OPINION: Environmental sustainability - It's about making the smartest decision with lowest usage of resources

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Dixon is a first-year Environmental
Fellow from Evansville, Indiana.
SAM CARAVANA / THE DEPAUW

When anyone hears the word “eco-friendly” he or she usually thinks of the word “recycling.” Though this is a helpful habit to practice, is it really the best way to embrace environmentalism? This custom applies to only one part of the environmental movement—the disposal side. The contrasting side is the consumption aspect to sustainability. Is it best to allocate funds to reduce consumption patterns or to make recycling more enticing to the public?

Is the smartest move to direct funds to recycling over consumer expenditure? The benefits of targeting the waste aspect is that people would be more inclined to support more intense recycling efforts because the general public would not have to change as much about their lifestyles. For example, increasing the size of recycling bins and their numbers would require no more effort than most people are already investing in the environmental movement. Another idea others have suggested is to associate fees with trash and make recycling free. This adds a monetary incentive to be more environmentally conscious without the addition of labor. The negative effects of this strategy would be that humans would still be producing the same amount waste whether this waste is recyclable or not. We would still be inclined to buy just as many Starbucks drinks, get just as much takeout in disposable containers and continue to buy products in mass quantities. Though the public would recycle more, we would still be using up the same resources.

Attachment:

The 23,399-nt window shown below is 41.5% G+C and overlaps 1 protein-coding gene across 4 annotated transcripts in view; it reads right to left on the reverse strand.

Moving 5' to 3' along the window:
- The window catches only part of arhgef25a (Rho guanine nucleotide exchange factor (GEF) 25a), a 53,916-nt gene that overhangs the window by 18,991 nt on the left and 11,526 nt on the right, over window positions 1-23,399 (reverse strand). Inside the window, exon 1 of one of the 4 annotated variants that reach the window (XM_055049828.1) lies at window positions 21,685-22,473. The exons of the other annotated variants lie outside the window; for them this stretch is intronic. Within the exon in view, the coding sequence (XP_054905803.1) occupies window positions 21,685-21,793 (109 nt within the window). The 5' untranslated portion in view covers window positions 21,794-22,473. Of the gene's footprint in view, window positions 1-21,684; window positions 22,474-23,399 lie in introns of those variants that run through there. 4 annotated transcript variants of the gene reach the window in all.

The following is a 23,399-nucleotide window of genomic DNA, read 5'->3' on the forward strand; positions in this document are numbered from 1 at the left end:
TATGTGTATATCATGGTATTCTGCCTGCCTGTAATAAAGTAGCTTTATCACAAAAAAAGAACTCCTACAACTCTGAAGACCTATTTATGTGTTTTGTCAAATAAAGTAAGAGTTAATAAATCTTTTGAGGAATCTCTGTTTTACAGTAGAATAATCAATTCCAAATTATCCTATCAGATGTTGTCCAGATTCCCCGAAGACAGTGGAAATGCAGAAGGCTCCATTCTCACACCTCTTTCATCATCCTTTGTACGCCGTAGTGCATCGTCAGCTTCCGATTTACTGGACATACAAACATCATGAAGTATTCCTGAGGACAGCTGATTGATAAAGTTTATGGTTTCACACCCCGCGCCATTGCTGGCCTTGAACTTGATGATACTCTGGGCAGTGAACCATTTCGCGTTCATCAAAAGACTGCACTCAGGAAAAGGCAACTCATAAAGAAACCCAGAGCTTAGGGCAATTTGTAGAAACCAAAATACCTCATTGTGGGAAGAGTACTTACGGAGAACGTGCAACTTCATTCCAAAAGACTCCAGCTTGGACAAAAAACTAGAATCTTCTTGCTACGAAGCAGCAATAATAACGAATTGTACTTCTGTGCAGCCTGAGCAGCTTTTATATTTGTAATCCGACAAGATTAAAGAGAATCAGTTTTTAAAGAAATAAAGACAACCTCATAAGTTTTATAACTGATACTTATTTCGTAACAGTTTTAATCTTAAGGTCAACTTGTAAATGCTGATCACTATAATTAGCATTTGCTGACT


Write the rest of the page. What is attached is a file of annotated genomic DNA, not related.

In contrast, our targeting consumption patterns would reduce the number of natural assets used. This would help us preserve what biotic environments still exist and form sustainable habits for future generations growing up with new consumption patterns. The downside to this approach is that someone would have to convince the general public that a reduction of purchases is indirectly beneficial. In other words, the public would have to understand that even though they may have the money to consume more luxury items, they should not indulge in as many purchases, specifically disposable items such as water bottles or bulk packages of individual snack packs. Because we have had the ability to become a throwaway society (one in which we buy products with the intention of throwing them away more quickly than most other populations), a reduction in consumption would be difficult when the people could not see the habitats they are preserving. But if we started buying less, we would have less to recycle as well.

In an ideal world, we could embrace both ends of the spectrum by distributing funds to campaigns to reduce the consumption habits of developed countries and making recycling even more common and efficient. Unfortunately, money is a resource too, and limited resources mean limited environmentally conscious activity. Therefore, we must make the smartest decision with the resources we currently have available. Either method has at least two requirements for success. The first is awareness: people need to understand why a change in lifestyle is important. The second is a willingness to change with no immediately tangible result.